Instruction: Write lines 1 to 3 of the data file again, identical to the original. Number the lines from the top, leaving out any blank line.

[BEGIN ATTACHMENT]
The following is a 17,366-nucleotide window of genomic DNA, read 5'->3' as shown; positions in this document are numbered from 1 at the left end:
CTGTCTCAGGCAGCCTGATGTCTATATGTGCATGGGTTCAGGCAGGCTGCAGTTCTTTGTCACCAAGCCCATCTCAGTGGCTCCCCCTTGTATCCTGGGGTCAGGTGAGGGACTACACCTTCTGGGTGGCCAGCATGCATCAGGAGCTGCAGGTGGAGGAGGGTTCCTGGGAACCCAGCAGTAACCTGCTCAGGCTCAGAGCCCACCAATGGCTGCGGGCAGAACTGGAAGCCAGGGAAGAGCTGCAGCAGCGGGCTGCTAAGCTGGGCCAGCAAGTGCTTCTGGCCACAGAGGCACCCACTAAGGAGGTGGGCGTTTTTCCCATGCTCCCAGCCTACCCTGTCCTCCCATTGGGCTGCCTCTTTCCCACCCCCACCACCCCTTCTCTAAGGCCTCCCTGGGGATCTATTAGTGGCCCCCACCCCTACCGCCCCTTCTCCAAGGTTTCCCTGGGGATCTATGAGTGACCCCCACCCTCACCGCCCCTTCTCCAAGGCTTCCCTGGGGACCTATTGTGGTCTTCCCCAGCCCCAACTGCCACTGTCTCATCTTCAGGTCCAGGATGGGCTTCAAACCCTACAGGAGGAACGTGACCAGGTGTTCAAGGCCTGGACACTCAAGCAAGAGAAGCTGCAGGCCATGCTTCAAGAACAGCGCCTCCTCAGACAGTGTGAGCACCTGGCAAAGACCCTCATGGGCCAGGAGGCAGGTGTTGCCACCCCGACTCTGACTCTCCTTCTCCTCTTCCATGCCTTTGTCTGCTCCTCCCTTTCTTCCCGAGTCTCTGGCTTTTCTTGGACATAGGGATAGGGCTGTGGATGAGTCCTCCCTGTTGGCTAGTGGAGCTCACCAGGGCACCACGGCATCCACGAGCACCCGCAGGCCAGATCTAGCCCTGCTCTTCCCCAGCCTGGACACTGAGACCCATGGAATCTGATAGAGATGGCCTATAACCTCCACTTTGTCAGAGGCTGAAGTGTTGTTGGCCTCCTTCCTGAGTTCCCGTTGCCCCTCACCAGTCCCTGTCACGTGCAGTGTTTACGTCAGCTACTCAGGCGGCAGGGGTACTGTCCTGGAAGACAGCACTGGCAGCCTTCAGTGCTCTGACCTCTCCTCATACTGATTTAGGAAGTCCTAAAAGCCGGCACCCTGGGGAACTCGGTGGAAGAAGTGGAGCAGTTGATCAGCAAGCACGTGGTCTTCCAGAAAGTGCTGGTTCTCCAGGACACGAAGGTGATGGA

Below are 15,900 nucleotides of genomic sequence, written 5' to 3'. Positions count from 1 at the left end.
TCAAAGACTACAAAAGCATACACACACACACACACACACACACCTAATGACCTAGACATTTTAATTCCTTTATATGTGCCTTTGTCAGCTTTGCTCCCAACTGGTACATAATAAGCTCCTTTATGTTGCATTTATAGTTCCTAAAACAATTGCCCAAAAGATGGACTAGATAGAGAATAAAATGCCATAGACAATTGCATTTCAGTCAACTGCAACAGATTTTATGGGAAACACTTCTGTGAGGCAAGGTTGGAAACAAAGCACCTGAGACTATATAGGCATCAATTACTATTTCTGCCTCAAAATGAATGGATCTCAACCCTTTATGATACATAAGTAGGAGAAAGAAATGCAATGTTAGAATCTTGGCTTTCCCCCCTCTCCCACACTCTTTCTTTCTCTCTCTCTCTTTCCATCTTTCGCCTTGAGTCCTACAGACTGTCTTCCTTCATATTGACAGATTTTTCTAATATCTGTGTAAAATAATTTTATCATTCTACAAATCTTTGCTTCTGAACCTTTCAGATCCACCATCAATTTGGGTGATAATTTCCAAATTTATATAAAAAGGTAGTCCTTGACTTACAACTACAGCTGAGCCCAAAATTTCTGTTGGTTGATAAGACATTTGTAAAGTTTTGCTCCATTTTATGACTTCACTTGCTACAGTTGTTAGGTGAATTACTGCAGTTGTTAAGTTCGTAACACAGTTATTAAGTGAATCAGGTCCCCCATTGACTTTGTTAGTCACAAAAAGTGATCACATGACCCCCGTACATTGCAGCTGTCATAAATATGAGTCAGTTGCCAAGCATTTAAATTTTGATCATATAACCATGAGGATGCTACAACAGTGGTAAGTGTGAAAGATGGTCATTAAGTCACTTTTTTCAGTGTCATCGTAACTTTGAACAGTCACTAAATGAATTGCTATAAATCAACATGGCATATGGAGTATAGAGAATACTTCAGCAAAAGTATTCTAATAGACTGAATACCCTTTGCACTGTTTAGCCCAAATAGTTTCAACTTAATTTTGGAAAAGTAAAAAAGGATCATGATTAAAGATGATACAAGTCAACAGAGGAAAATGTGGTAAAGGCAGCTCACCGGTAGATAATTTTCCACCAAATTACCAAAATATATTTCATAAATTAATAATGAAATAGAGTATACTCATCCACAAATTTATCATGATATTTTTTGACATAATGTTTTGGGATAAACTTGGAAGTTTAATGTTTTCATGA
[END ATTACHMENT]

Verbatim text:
The following is a 17,366-nucleotide window of genomic DNA, read 5'->3' as shown; positions in this document are numbered from 1 at the left end:
CTGTCTCAGGCAGCCTGATGTCTATATGTGCATGGGTTCAGGCAGGCTGCAGTTCTTTGTCACCAAGCCCATCTCAGTGGCTCCCCCTTGTATCCTGGGGTCAGGTGAGGGACTACACCTTCTGGGTGGCCAGCATGCATCAGGAGCTGCAGGTGGAGGAGGGTTCCTGGGAACCCAGCAGTAACCTGCTCAGGCTCAGAGCCCACCAATGGCTGCGGGCAGAACTGGAAGCCAGGGAAGAGCTGCAGCAGCGGGCTGCTAAGCTGGGCCAGCAAGTGCTTCTGGCCACAGAGGCACCCACTAAGGAGGTGGGCGTTTTTCCCATGCTCCCAGCCTACCCTGTCCTCCCATTGGGCTGCCTCTTTCCCACCCCCACCACCCCTTCTCTAAGGCCTCCCTGGGGATCTATTAGTGGCCCCCACCCCTACCGCCCCTTCTCCAAGGTTTCCCTGGGGATCTATGAGTGACCCCCACCCTCACCGCCCCTTCTCCAAGGCTTCCCTGGGGACCTATTGTGGTCTTCCCCAGCCCCAACTGCCACTGTCTCATCTTCAGGTCCAGGATGGGCTTCAAACCCTACAGGAGGAACGTGACCAGGTGTTCAAGGCCTGGACACTCAAGCAAGAGAAGCTGCAGGCCATGCTTCAAGAACAGCGCCTCCTCAGACAGTGTGAGCACCTGGCAAAGACCCTCATGGGCCAGGAGGCAGGTGTTGCCACCCCGACTCTGACTCTCCTTCTCCTCTTCCATGCCTTTGTCTGCTCCTCCCTTTCTTCCCGAGTCTCTGGCTTTTCTTGGACATAGGGATAGGGCTGTGGATGAGTCCTCCCTGTTGGCTAGTGGAGCTCACCAGGGCACCACGGCATCCACGAGCACCCGCAGGCCAGATCTAGCCCTGCTCTTCCCCAGCCTGGACACTGAGACCCATGGAATCTGATAGAGATGGCCTATAACCTCCACTTTGTCAGAGGCTGAAGTGTTGTTGGCCTCCTTCCTGAGTTCCCGTTGCCCCTCACCAGTCCCTGTCACGTGCAGTGTTTACGTCAGCTACTCAGGCGGCAGGGGTACTGTCCTGGAAGACAGCACTGGCAGCCTTCAGTGCTCTGACCTCTCCTCATACTGATTTAGGAAGTCCTAAAAGCCGGCACCCTGGGGAACTCGGTGGAAGAAGTGGAGCAGTTGATCAGCAAGCACGTGGTCTTCCAGAAAGTGCTGGTTCTCCAGGACACGAAGGTGATGGA

Below are 15,900 nucleotides of genomic sequence, written 5' to 3'. Positions count from 1 at the left end.